Thanks to Cybil’s engagement in session and commitment to her therapeutic homework, within several months, she had stopped cutting—then, later, purging. Much of our work, though, still lay ahead. Ahead, and below.

In ways beyond my ken, I’m sure the speculated hard inner core and molten outer core of the Earth make all life possible; but the hard inner core of pain and molten outer core of anger, beneath a crust of scars and mantle of “behaviors,” almost cost Cybil hers. She told me that it wasn’t so much that she didn’t want to talk about things, as that she didn’t know where to start.

Reception at the agency had a vestigial practice of printing visit slips, despite the transition to computerized record-keeping. Several clients were aware, when they turned them over to me, that I put them in a file marked “To Shred.” As she and her mother prepared to leave one night, Cybil handed me hers: “Oh, here, do you want this for your file?”

“Sure,” I replied, “unless you’d like to keep it for yours.”

“I’ll be able to wallpaper my room with them pretty soon.”

Her mother and I exchanged quick looks; she seemed to hear what I did. All that stigma, writ large in Cybil’s life. “Why wallpaper?” asked her mother. “How about papier-mâché?”

“Yes!”—I seized on that. “What about a piñata?” Cybil liked candy, and she deserved a celebration. Transformation for transformation. “You could fill it with sweet things and baubles!” I imagined—I hope we three collectively imagined—a jaunty silk scarf tied above her fine nose and wide smile.

“I like that,” she said. Her mom agreed.

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A COUNTERVAILING MAGIC

DSC02315

Last evening I was running some errands in town when the owner of a tiny used-and-antiquarian bookstore, bald in the style of a sea captain, flagged me down: he had a couple somethings I’d asked for months prior. So I went in, and settled into a narrow armchair, losing track of time until I realized that his open sign hadn’t been up, and I was likely keeping him from his tea.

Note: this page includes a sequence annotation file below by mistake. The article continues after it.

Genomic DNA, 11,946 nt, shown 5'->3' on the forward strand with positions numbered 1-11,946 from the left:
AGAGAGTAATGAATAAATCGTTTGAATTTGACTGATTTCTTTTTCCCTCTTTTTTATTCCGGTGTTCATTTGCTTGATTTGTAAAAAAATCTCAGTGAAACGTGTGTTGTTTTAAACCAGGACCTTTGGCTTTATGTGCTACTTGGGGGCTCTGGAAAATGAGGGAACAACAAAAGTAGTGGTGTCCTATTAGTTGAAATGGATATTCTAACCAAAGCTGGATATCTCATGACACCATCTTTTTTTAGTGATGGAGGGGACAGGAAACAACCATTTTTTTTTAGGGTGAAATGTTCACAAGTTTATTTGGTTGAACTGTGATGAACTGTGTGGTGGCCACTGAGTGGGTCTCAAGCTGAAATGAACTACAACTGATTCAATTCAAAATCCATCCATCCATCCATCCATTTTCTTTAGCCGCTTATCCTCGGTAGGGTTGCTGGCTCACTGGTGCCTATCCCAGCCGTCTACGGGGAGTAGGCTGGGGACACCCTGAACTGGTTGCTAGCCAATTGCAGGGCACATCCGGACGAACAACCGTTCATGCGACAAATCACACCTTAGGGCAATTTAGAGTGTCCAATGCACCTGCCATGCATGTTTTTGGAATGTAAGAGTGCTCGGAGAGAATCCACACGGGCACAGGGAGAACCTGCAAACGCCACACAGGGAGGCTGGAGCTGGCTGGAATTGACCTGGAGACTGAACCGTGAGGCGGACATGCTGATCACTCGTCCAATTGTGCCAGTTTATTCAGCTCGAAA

He waved off my apology; he was staying late, as it happened. A young man would be bringing his girlfriend by, to guide her toward a certain book with a carved-out center containing—yes—a ring. Once said young man had proposed, the owner would clear a space for a small, well-appointed table, and a local restaurant would provide a catered meal. (I didn’t ask, but imagined a lone violinist there as well.)

Hearing that, surrounded by a warren of shelves all but obscuring the ancient blue wallpaper, with a peach-faced lovebird singing in the other room— “Alas, in a cage,” said the bookseller—was an instance of countervailing magic, the current that runs against the ills of the world. Such encounters—magic is always an encounter in some form or another—restore me to joy.

There is a great deal of pain involved in working with children. My first client, as an intern, was a little girl whose mother punched her in the nose and took an ax to her father’s car; she couldn’t concentrate in class and wept for the loss of an animal she’d loved, plus everything else, tears that shook her frame. We did a sensory inventory one day, and the wind spoke to her and told her to find her own safe place in the landscape at home; she let a pond remind her of peace, and the sun shining through a leafy trellis bring her hope. Magic: her dear, intelligent face, as we meditated at a picnic table, beneath the tall tall trees and a vibrant sky. May it carry her forth.

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A NEW MYTHOLOGY

 

Luz's winter coat

 

If you were holding my resume in your hands, you might knit your brows in perplexity at my apparent vocational 180, from the literary arts to clinical social work. I had to justify that even for an unpaid internship. But the fields aren’t really so different: both involve stories, and the language we use to tell them.

From creation myths (the Raven who steals the light; the “Vows” section in the New York Times) to a well-written obit, I’m easily moved when a narrative thread drops a plumb line through a person’s or a culture’s history.

Stories aren’t without their hazards, though. In a single day, we can tell ourselves dozens, often contradictory, tracking the vicissitudes of feelings and fortune. Yet we tend to privilege certain of those narratives above others, sometimes with disastrous results. Many suicides, for example, could be seen as failure narratives: My life will never get better than this.

The interaction between biology and story is too much for me to take on here and now, but suffice it to say our biological states predispose us in narrative directions.

In relationships, our dominant narratives tend to map out the roles that we play. Many kids who come to counseling have been marked within their families as The Problem, so long and so exclusively that they seem to stand no chance of being seen as anything else. While parents may legitimately worry about safety and trust, kids equally legitimately don’t want to have to drag past mistakes alongside them.